Differences between fixed budget and flexible budget

Differences between fixed budget and flexible budget

Although there are many differences between fixed and flexible budgets, a company needs to develop both types of budgets. Both budgets are required and serve distinct objectives. It’s necessary to know the definitions of the phrases fixed and budget in order to comprehend the term fixed budget. Fixed indicates firm or stable, and a budget is a forecast of a company’s economic activity. Budget refers to a projected plan prepared for the entity’s financial activity, and flexible indicates easily adaptable.

A flexible budget gives specifics of the typical cost of operations at various capacity utilization levels, whereas a fixed budget provides a roadmap on which the organization operates for the defined period. The fundamental differences between a fixed budget and a flexible budget are outlined below.

Differences between fixed budget and flexible budget

Differences based on Definition: A fixed budget, also known as a static budget, is a financial plan based on the assumption that particular amounts of commodities will be sold during a specific period. Fixed budgets, in other words, are dependent on a predetermined volume of sales or revenue. When management assumes that sales volume and total revenues will be a fixed amount during a time, this is a simple approach for them to plan expenses and operations.

A fixed budget is not adjusted to account for changes in actual activities. The amounts in the budget are likely to differ from actual results since most companies encounter significant changes from their planned activity levels over the time covered by a budget. This discrepancy is likely to further increase over time. Most businesses operate on fixed budgets, which means they must cope with big differences between actual and budgeted performance on a regular basis. Employees are less likely to trust the budget and the variations that result from it as a result of this.

A flexible budget, sometimes referred to as a variable budget, is the estimated revenue and expenditure financial plan based on the present real output level. In other words, a flexible budget utilizes the present production’s revenues and expenses as a baseline and anticipates how the revenues and expenses will change when the output varies.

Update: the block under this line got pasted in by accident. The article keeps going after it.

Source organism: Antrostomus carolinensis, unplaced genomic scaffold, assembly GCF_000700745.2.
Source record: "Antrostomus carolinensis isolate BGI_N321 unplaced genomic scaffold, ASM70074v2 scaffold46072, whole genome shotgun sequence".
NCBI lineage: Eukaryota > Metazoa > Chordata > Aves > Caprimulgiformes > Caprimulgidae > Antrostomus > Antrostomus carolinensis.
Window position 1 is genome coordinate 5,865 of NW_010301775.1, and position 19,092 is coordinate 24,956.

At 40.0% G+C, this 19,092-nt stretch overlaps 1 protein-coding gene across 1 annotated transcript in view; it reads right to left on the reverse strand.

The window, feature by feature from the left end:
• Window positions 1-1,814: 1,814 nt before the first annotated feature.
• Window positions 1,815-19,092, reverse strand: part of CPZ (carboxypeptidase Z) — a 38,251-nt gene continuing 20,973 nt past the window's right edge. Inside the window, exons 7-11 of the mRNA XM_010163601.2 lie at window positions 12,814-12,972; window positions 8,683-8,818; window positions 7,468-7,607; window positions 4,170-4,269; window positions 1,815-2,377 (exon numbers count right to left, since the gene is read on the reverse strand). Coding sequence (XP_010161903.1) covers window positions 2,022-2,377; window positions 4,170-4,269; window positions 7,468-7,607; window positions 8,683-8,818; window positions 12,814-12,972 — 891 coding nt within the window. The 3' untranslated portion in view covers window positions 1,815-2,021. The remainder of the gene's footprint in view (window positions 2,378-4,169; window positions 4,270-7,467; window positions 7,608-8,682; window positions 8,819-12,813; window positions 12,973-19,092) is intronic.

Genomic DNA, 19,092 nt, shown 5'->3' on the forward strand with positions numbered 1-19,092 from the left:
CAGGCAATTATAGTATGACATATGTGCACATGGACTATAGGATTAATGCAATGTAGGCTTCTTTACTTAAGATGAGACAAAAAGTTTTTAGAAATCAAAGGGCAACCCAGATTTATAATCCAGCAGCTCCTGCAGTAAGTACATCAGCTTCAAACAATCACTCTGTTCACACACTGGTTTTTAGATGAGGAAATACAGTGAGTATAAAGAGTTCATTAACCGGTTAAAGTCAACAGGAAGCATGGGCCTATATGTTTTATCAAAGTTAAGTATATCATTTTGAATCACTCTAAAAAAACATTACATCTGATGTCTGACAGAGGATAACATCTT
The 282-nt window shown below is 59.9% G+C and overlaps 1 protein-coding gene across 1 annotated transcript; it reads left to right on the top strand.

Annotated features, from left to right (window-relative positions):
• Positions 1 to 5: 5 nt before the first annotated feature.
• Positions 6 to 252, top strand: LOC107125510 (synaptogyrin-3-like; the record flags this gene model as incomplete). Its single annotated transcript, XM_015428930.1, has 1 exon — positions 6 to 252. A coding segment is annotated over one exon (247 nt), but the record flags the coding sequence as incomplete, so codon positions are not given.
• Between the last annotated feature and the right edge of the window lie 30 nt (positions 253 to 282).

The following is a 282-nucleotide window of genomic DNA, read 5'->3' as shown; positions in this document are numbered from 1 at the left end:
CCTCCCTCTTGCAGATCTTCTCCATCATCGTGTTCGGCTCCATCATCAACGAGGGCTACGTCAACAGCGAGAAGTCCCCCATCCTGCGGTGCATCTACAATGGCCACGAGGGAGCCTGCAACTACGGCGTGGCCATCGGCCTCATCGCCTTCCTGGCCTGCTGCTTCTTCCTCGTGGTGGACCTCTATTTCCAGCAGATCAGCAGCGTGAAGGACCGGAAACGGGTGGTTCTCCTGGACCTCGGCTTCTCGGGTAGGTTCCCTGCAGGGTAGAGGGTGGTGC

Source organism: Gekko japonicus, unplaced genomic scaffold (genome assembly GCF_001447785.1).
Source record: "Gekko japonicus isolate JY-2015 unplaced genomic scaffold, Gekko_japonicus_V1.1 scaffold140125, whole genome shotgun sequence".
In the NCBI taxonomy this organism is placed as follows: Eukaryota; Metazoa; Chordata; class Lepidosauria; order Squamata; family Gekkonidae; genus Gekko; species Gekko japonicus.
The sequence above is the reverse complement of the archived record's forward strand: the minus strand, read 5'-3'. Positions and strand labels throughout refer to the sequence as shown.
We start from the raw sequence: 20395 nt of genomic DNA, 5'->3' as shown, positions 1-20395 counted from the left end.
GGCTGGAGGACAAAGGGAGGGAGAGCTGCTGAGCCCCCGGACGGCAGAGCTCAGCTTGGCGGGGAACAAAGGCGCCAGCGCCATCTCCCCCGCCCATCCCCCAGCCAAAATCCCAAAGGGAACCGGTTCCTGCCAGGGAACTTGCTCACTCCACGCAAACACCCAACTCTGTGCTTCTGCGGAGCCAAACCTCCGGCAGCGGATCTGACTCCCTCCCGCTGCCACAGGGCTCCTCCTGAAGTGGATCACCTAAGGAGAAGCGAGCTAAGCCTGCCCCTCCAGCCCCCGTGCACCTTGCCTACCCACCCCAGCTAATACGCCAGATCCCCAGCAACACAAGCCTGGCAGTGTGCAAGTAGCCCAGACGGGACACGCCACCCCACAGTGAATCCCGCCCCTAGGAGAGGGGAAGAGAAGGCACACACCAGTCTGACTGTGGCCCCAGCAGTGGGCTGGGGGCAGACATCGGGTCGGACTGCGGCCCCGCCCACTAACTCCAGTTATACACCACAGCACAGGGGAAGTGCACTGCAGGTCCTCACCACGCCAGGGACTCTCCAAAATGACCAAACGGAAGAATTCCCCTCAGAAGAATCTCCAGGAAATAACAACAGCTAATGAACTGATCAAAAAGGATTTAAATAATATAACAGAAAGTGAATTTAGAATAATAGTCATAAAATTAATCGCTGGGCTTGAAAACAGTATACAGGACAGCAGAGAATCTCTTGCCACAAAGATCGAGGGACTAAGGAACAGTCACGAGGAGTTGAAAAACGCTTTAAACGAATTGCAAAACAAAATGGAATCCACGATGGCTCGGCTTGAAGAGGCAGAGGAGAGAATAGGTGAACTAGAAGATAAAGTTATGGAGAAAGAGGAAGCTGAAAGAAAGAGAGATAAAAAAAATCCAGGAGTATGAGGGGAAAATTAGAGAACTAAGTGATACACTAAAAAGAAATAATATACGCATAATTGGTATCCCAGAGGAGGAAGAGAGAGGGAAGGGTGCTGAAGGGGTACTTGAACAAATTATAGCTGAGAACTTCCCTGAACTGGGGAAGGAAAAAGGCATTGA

This is why it’s commonly referred to as a flexible budget. Before a period, management frequently employs flexible budgets to forecast both the best and worst-case scenarios for the upcoming accounting period. This provides the future of the financial performance of the organization with a “what if?”
After an accounting period, flexible budgets can be utilized to examine the success and failure areas of the previous period’s performance. Management evaluates budgeted figures to actual performance statistics to see where the company has progressed and where it still needs improving.

Differences based on Determination Of Cost

Only under one circumstance do fixed budgets work at a single level of activity. During the establishment of the fixed budget, the existing conditions are supposed not to change soon, and that is false. Thus, performance, efficiency, or capacity are hard to quantify.

Therefore a fixed budget can only be beneficial if the actual level of activity is equivalent to the estimated level of activity. The flexible budget is a financial plan for varying levels of activity. On the basis of the output created, it can be freely adapted or re-casted. It is reasonable and practical as the cost can be established quickly at different degrees of activity.

The cost is split firstly into three primary parts while producing the flexible budget, i.e., fixed, variable, and semi-variable, in which semi-variable expenses are then categorized in fixed and variable costs and the budget is then developed appropriately. Some budgets are made to show the amount of expenditure to be met at each level of activities

Differences based on Organization type

Fixed budget is most appropriate in cases where variations are less likely to occur under the current conditions, or where a change in external causes does not affect the organization and predictions can readily be made to produce close results. It also serves as a measure of cost management. Moreover, when a corporation has highly predictable revenues & expenses that do not change greatly during the budgetary term, a fixed budget model is most useful (such as in a monopoly situation).

Fixed budgets are particularly effective in enterprises when costs are strongly tied with business activity, for example in a retail setting where overall expenditures may be segregated and considered as fixed costs, whereas the costs of the goods are directly linked to sales.
The Flexible Budget is most appropriate for organizations with strong sales and production variability, or for companies that are readily affected by external variables, or market fluctuations, etc.